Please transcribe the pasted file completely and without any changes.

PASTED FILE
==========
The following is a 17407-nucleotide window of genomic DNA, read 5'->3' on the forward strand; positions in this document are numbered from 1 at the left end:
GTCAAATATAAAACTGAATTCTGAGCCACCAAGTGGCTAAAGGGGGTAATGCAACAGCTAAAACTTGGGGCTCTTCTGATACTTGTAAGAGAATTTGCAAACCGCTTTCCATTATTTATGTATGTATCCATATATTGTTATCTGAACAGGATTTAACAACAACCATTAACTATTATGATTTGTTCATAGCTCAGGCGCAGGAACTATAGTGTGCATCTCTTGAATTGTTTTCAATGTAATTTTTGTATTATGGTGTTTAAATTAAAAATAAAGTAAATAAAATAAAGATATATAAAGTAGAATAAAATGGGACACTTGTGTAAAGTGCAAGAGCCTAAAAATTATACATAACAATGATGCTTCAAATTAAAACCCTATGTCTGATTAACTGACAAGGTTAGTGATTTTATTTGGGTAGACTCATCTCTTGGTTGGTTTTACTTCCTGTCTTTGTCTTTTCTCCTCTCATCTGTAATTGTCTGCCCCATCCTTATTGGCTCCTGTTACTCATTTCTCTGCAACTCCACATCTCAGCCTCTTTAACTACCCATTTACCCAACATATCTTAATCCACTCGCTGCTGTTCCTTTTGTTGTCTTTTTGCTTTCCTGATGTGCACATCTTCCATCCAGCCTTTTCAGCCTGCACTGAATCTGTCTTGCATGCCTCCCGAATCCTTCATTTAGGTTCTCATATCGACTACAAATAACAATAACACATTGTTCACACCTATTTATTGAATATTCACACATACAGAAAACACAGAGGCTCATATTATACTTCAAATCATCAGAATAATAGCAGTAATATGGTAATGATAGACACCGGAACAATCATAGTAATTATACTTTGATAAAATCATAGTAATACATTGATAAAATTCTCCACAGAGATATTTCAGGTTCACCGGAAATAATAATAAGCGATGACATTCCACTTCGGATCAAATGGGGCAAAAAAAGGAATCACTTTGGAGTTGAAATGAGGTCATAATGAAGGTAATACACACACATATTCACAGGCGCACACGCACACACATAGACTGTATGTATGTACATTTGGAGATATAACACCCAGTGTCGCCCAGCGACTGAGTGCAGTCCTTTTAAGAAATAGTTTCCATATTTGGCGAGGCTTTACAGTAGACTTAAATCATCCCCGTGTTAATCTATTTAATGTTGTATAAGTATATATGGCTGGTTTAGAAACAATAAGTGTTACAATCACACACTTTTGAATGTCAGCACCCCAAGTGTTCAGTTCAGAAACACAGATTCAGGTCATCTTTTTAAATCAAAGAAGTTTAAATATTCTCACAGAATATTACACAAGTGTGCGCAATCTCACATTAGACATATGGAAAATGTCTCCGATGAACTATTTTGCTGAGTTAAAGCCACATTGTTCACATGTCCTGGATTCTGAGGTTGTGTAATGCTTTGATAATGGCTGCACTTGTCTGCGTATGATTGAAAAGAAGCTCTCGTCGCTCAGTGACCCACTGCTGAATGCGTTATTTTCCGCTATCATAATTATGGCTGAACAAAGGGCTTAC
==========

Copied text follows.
The following is a 17407-nucleotide window of genomic DNA, read 5'->3' on the forward strand; positions in this document are numbered from 1 at the left end:
GTCAAATATAAAACTGAATTCTGAGCCACCAAGTGGCTAAAGGGGGTAATGCAACAGCTAAAACTTGGGGCTCTTCTGATACTTGTAAGAGAATTTGCAAACCGCTTTCCATTATTTATGTATGTATCCATATATTGTTATCTGAACAGGATTTAACAACAACCATTAACTATTATGATTTGTTCATAGCTCAGGCGCAGGAACTATAGTGTGCATCTCTTGAATTGTTTTCAATGTAATTTTTGTATTATGGTGTTTAAATTAAAAATAAAGTAAATAAAATAAAGATATATAAAGTAGAATAAAATGGGACACTTGTGTAAAGTGCAAGAGCCTAAAAATTATACATAACAATGATGCTTCAAATTAAAACCCTATGTCTGATTAACTGACAAGGTTAGTGATTTTATTTGGGTAGACTCATCTCTTGGTTGGTTTTACTTCCTGTCTTTGTCTTTTCTCCTCTCATCTGTAATTGTCTGCCCCATCCTTATTGGCTCCTGTTACTCATTTCTCTGCAACTCCACATCTCAGCCTCTTTAACTACCCATTTACCCAACATATCTTAATCCACTCGCTGCTGTTCCTTTTGTTGTCTTTTTGCTTTCCTGATGTGCACATCTTCCATCCAGCCTTTTCAGCCTGCACTGAATCTGTCTTGCATGCCTCCCGAATCCTTCATTTAGGTTCTCATATCGACTACAAATAACAATAACACATTGTTCACACCTATTTATTGAATATTCACACATACAGAAAACACAGAGGCTCATATTATACTTCAAATCATCAGAATAATAGCAGTAATATGGTAATGATAGACACCGGAACAATCATAGTAATTATACTTTGATAAAATCATAGTAATACATTGATAAAATTCTCCACAGAGATATTTCAGGTTCACCGGAAATAATAATAAGCGATGACATTCCACTTCGGATCAAATGGGGCAAAAAAAGGAATCACTTTGGAGTTGAAATGAGGTCATAATGAAGGTAATACACACACATATTCACAGGCGCACACGCACACACATAGACTGTATGTATGTACATTTGGAGATATAACACCCAGTGTCGCCCAGCGACTGAGTGCAGTCCTTTTAAGAAATAGTTTCCATATTTGGCGAGGCTTTACAGTAGACTTAAATCATCCCCGTGTTAATCTATTTAATGTTGTATAAGTATATATGGCTGGTTTAGAAACAATAAGTGTTACAATCACACACTTTTGAATGTCAGCACCCCAAGTGTTCAGTTCAGAAACACAGATTCAGGTCATCTTTTTAAATCAAAGAAGTTTAAATATTCTCACAGAATATTACACAAGTGTGCGCAATCTCACATTAGACATATGGAAAATGTCTCCGATGAACTATTTTGCTGAGTTAAAGCCACATTGTTCACATGTCCTGGATTCTGAGGTTGTGTAATGCTTTGATAATGGCTGCACTTGTCTGCGTATGATTGAAAAGAAGCTCTCGTCGCTCAGTGACCCACTGCTGAATGCGTTATTTTCCGCTATCATAATTATGGCTGAACAAAGGGCTTAC